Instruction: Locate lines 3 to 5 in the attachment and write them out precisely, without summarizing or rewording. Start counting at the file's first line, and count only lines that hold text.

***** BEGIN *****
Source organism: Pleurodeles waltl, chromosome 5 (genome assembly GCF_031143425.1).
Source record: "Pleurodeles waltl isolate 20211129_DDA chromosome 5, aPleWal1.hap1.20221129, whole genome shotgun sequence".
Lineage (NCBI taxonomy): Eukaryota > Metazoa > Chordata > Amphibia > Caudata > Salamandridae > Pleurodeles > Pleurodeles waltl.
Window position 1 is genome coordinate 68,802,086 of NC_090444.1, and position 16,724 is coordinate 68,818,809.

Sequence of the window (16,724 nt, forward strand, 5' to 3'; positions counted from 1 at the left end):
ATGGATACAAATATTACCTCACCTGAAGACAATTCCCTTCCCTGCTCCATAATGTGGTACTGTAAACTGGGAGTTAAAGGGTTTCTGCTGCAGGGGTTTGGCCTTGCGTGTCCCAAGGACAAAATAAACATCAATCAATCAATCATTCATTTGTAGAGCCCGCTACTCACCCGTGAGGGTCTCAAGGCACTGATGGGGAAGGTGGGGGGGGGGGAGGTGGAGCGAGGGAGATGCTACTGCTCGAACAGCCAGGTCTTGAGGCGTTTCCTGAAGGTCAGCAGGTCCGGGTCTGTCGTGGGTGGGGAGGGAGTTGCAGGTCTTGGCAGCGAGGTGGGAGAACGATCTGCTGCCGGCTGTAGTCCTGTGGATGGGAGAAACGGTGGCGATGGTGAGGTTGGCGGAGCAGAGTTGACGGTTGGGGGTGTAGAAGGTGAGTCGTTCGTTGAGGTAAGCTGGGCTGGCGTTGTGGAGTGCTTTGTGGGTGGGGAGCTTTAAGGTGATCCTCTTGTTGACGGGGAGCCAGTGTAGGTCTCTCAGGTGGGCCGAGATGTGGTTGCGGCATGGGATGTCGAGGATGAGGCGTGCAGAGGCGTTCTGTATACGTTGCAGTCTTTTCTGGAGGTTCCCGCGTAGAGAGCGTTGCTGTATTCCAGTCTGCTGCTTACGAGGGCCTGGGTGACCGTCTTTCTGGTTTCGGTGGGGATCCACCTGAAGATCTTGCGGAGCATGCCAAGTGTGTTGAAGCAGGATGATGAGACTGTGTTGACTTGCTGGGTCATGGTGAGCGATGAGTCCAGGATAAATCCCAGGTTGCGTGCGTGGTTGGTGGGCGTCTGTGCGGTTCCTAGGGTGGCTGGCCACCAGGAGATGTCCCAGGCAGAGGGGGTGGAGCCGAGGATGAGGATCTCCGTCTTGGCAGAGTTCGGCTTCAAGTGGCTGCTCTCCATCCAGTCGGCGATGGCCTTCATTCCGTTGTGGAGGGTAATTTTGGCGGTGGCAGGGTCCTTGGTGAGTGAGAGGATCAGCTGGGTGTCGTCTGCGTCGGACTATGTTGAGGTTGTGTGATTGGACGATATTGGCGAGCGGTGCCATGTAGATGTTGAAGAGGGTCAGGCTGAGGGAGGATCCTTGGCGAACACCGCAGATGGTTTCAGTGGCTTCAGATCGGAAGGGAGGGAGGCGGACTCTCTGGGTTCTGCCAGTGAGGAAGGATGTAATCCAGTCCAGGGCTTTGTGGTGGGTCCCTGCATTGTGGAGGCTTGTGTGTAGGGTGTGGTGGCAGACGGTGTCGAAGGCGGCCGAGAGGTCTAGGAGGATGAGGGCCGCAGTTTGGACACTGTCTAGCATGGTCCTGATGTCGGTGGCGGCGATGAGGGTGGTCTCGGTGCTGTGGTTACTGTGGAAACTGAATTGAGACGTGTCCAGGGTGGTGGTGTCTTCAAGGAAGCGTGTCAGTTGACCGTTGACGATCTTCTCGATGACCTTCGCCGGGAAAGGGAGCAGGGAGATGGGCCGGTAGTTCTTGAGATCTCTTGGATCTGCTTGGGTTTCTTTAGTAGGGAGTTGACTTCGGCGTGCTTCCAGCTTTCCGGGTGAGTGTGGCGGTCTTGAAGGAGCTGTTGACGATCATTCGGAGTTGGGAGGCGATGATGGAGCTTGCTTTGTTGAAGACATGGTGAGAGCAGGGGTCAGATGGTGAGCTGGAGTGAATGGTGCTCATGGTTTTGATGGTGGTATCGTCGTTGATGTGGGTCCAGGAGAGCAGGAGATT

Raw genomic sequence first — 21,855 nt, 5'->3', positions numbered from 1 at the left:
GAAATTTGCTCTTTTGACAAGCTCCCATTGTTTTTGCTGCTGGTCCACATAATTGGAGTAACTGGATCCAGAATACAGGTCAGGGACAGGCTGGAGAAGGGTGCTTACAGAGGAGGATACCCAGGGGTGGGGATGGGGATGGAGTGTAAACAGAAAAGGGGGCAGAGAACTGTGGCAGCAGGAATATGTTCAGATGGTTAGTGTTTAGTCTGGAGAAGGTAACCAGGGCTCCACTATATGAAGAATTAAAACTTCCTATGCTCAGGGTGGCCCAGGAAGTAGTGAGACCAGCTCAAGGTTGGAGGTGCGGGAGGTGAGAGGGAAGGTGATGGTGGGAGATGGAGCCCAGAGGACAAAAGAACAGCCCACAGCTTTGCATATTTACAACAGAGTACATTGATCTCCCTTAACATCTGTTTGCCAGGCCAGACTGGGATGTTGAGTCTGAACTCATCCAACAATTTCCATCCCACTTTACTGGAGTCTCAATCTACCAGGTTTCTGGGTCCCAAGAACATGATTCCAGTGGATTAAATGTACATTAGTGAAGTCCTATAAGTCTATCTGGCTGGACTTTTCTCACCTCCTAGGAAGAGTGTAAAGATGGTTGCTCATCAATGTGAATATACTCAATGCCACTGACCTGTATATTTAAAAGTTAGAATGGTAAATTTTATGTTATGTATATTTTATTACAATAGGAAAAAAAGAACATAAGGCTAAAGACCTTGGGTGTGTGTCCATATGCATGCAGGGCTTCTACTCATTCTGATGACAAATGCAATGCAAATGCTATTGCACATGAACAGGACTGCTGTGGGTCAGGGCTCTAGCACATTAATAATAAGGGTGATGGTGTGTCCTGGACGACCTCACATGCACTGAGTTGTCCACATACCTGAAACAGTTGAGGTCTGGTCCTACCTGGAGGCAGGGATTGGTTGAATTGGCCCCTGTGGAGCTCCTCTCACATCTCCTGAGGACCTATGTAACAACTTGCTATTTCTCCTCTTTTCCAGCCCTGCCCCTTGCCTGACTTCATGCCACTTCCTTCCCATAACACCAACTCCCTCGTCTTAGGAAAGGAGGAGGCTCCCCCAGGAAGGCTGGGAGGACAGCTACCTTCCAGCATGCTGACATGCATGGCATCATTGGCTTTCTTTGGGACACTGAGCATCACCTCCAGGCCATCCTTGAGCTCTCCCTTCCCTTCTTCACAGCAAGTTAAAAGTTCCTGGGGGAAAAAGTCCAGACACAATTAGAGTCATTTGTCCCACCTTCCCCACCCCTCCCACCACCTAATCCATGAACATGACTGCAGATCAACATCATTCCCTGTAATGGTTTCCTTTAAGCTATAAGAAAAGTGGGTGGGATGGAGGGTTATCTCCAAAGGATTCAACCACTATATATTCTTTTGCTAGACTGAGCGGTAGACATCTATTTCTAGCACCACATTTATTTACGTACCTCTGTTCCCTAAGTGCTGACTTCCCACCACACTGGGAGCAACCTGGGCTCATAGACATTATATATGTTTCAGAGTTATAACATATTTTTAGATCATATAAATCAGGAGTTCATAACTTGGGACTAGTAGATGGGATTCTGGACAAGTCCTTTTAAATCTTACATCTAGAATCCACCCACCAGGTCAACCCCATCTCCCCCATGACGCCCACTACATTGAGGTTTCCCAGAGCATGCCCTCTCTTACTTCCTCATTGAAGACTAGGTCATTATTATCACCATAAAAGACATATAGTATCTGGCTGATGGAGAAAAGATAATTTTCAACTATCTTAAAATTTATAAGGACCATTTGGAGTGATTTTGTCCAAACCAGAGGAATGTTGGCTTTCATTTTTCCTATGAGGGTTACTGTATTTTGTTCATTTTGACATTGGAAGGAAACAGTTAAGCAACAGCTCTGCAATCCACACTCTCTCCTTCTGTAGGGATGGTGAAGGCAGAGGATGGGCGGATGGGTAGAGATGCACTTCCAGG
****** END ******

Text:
Lineage (NCBI taxonomy): Eukaryota > Metazoa > Chordata > Amphibia > Caudata > Salamandridae > Pleurodeles > Pleurodeles waltl.
Window position 1 is genome coordinate 68,802,086 of NC_090444.1, and position 16,724 is coordinate 68,818,809.

Sequence of the window (16,724 nt, forward strand, 5' to 3'; positions counted from 1 at the left end):